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Does Assigning Priority to Deposits Affect Bank Conduct? Evidence from a Quasi-Experiment Piotr Danisewicz, Danny McGowan, Enrico Onali and Klaus Schaeck.

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Presentation on theme: "Does Assigning Priority to Deposits Affect Bank Conduct? Evidence from a Quasi-Experiment Piotr Danisewicz, Danny McGowan, Enrico Onali and Klaus Schaeck."— Presentation transcript:

1 Does Assigning Priority to Deposits Affect Bank Conduct? Evidence from a Quasi-Experiment Piotr Danisewicz, Danny McGowan, Enrico Onali and Klaus Schaeck

2 Introduction  Historically depositors have been protected during bankruptcy by having priority on claims (in the US national protection from 1993)  Following the Cypriot banking crisis the ECB has called for the introduction of depositor preference throughout the EU  Under Depositor Preference Legislation (uninsured) depositors have priority over general creditors on the residual assets of a failed bank  Proponents argue this will: 1.Prevent bank runs 2.Engender more stable banking through increased market discipline  But the banking industry is sceptical arguing DPL will: 1.Raise costs for customers 2.Destabilize the financial system 2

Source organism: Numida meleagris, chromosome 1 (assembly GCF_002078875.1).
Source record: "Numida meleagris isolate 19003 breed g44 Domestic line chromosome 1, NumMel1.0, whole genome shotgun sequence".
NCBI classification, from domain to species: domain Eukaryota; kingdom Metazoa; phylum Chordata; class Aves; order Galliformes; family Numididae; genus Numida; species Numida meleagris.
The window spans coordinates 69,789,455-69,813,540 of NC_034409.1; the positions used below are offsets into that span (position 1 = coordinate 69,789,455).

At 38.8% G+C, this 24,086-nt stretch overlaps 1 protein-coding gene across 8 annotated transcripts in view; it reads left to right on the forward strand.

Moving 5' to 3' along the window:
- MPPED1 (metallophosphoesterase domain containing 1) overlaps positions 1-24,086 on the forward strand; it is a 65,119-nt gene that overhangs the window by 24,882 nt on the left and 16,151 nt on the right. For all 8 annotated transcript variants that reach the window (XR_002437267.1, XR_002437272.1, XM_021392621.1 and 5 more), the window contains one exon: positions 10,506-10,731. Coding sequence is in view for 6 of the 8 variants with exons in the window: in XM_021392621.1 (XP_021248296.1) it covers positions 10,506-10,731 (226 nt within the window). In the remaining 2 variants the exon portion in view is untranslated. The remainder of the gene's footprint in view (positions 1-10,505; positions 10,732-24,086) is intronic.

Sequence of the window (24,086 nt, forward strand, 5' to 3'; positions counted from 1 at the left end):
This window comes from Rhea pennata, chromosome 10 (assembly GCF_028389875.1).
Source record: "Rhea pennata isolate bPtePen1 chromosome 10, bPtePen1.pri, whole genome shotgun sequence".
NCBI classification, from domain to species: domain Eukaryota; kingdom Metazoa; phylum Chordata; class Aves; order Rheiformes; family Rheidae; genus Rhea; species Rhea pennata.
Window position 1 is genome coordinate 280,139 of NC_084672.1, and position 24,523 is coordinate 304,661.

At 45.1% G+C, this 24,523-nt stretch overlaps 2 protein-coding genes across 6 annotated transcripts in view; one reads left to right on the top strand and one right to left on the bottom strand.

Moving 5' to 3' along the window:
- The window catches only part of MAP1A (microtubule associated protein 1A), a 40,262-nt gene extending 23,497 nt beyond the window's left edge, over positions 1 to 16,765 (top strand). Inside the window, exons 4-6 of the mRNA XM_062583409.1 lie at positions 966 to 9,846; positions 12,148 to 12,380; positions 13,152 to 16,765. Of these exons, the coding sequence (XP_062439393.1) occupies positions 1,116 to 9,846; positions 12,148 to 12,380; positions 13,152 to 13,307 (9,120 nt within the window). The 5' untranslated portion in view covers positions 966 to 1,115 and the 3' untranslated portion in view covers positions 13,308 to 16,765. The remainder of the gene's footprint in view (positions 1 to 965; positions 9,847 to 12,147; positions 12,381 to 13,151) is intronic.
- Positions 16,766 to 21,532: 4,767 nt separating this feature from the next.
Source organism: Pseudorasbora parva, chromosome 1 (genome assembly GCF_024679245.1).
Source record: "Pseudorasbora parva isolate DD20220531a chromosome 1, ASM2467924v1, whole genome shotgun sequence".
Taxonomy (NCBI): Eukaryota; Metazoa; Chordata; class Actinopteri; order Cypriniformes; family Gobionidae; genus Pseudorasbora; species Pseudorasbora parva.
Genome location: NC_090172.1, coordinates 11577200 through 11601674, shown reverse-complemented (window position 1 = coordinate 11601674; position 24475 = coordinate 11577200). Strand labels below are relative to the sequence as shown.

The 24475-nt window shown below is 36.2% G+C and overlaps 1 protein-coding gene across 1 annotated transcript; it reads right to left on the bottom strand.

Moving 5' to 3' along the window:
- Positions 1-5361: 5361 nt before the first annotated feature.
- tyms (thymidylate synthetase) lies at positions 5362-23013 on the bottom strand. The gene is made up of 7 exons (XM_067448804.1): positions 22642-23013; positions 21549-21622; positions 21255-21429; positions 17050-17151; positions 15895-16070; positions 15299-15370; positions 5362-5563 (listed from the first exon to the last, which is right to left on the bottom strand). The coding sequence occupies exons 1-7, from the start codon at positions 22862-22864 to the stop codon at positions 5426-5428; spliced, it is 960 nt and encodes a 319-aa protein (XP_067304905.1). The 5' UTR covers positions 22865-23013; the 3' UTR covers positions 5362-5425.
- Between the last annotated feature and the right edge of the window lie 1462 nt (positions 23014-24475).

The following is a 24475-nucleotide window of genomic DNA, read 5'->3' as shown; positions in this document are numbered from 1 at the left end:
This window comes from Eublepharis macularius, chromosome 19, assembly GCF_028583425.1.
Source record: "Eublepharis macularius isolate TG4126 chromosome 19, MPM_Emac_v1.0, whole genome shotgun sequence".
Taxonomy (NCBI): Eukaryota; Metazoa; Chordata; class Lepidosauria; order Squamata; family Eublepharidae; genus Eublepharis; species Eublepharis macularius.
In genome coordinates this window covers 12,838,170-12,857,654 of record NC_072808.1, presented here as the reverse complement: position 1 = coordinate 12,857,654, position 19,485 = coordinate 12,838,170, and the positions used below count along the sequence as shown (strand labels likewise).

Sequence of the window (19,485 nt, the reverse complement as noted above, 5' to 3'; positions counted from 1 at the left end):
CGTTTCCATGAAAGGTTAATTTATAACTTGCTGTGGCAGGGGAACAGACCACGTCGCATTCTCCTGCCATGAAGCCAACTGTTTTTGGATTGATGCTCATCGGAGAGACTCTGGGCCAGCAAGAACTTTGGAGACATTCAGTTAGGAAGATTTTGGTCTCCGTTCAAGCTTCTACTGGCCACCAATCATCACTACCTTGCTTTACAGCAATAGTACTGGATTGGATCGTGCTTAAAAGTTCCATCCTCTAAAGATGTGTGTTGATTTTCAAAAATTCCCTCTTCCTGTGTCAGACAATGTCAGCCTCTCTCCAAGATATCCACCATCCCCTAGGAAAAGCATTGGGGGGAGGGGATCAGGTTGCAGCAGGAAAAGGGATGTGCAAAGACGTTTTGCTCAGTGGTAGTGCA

3 Introduction  We test the theoretical predictions made by Hardy (2013), Birchler (2000), and Osterberg (1996) regarding Funding costs, liability structure, profitability, soundness, and valuation  Our research is important for three reasons 1. We inform an important policy debate that has far-reaching consequences that are not understood 2. Provide empirical tests relevant to theories on debt structure and monitoring (Fama, 1980; Goldberg and Hudgins, 2002; Rauh and Sufi, 2010; Hackbarth and Mauer, 2012) 3. Advance understanding of how bank capital structure responds to regulation (Le Lesle, 2012; Gropp and Heider, 2010) 3

4 What do Depositor Preference Laws do?  The assets of a failed bank are paid out to creditors according to a claims structure  In most countries this looks like  DPL alters the claims structure by elevating uninsured depositors 4 Without DPL 1.Receiver 2.Secured creditors 3.Insured depositors 4.Uninsured depositors & general creditors 5.Shareholders With DPL 1.Receiver 2.Secured creditors 3.Insured & uninsured depositors 4.General creditors 5.Shareholders

5 Theoretical Outline  Modigliani and Miller (1958) irrelevance theorem: absent taxation, the composition of corporate financing has no effects unless it: 1.Influences the probability of bankruptcy 2.Affects the costs of bankruptcy  Hardy (2013) outlines a model of the bankruptcy process and the role of depositor preference within this  Creditors have a lobbying technology that is used to assert claims during bankruptcy proceedings  Lobbying is increasing in the residual assets of the failed bank 5